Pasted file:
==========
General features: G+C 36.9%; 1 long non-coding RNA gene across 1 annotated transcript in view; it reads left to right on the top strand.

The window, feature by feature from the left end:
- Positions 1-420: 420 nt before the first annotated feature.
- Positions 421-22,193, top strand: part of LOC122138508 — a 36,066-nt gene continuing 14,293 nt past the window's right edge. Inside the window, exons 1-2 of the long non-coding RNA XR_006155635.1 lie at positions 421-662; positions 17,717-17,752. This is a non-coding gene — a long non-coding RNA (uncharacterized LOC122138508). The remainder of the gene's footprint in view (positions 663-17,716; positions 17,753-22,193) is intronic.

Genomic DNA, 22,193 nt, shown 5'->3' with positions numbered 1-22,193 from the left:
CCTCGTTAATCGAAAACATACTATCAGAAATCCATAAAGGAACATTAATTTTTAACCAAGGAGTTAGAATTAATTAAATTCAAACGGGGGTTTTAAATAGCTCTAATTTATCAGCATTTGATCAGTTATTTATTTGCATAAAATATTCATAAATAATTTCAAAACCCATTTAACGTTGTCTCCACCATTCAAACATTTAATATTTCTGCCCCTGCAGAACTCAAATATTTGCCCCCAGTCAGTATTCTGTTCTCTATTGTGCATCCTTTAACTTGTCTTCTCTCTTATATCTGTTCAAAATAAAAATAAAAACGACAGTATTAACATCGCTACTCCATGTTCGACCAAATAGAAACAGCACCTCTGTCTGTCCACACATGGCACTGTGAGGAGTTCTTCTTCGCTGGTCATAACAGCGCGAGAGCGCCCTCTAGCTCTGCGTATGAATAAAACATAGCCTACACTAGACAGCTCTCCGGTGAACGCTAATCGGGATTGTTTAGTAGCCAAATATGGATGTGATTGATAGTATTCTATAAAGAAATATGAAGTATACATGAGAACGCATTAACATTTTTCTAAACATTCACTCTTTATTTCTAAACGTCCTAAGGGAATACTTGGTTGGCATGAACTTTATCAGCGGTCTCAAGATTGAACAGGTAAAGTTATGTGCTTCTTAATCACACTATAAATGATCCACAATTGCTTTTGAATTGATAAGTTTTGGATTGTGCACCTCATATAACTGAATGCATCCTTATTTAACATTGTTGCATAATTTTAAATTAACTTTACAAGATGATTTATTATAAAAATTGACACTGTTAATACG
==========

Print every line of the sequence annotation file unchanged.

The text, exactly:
General features: G+C 36.9%; 1 long non-coding RNA gene across 1 annotated transcript in view; it reads left to right on the top strand.

The window, feature by feature from the left end:
- Positions 1-420: 420 nt before the first annotated feature.
- Positions 421-22,193, top strand: part of LOC122138508 — a 36,066-nt gene continuing 14,293 nt past the window's right edge. Inside the window, exons 1-2 of the long non-coding RNA XR_006155635.1 lie at positions 421-662; positions 17,717-17,752. This is a non-coding gene — a long non-coding RNA (uncharacterized LOC122138508). The remainder of the gene's footprint in view (positions 663-17,716; positions 17,753-22,193) is intronic.

Genomic DNA, 22,193 nt, shown 5'->3' with positions numbered 1-22,193 from the left:
CCTCGTTAATCGAAAACATACTATCAGAAATCCATAAAGGAACATTAATTTTTAACCAAGGAGTTAGAATTAATTAAATTCAAACGGGGGTTTTAAATAGCTCTAATTTATCAGCATTTGATCAGTTATTTATTTGCATAAAATATTCATAAATAATTTCAAAACCCATTTAACGTTGTCTCCACCATTCAAACATTTAATATTTCTGCCCCTGCAGAACTCAAATATTTGCCCCCAGTCAGTATTCTGTTCTCTATTGTGCATCCTTTAACTTGTCTTCTCTCTTATATCTGTTCAAAATAAAAATAAAAACGACAGTATTAACATCGCTACTCCATGTTCGACCAAATAGAAACAGCACCTCTGTCTGTCCACACATGGCACTGTGAGGAGTTCTTCTTCGCTGGTCATAACAGCGCGAGAGCGCCCTCTAGCTCTGCGTATGAATAAAACATAGCCTACACTAGACAGCTCTCCGGTGAACGCTAATCGGGATTGTTTAGTAGCCAAATATGGATGTGATTGATAGTATTCTATAAAGAAATATGAAGTATACATGAGAACGCATTAACATTTTTCTAAACATTCACTCTTTATTTCTAAACGTCCTAAGGGAATACTTGGTTGGCATGAACTTTATCAGCGGTCTCAAGATTGAACAGGTAAAGTTATGTGCTTCTTAATCACACTATAAATGATCCACAATTGCTTTTGAATTGATAAGTTTTGGATTGTGCACCTCATATAACTGAATGCATCCTTATTTAACATTGTTGCATAATTTTAAATTAACTTTACAAGATGATTTATTATAAAAATTGACACTGTTAATACG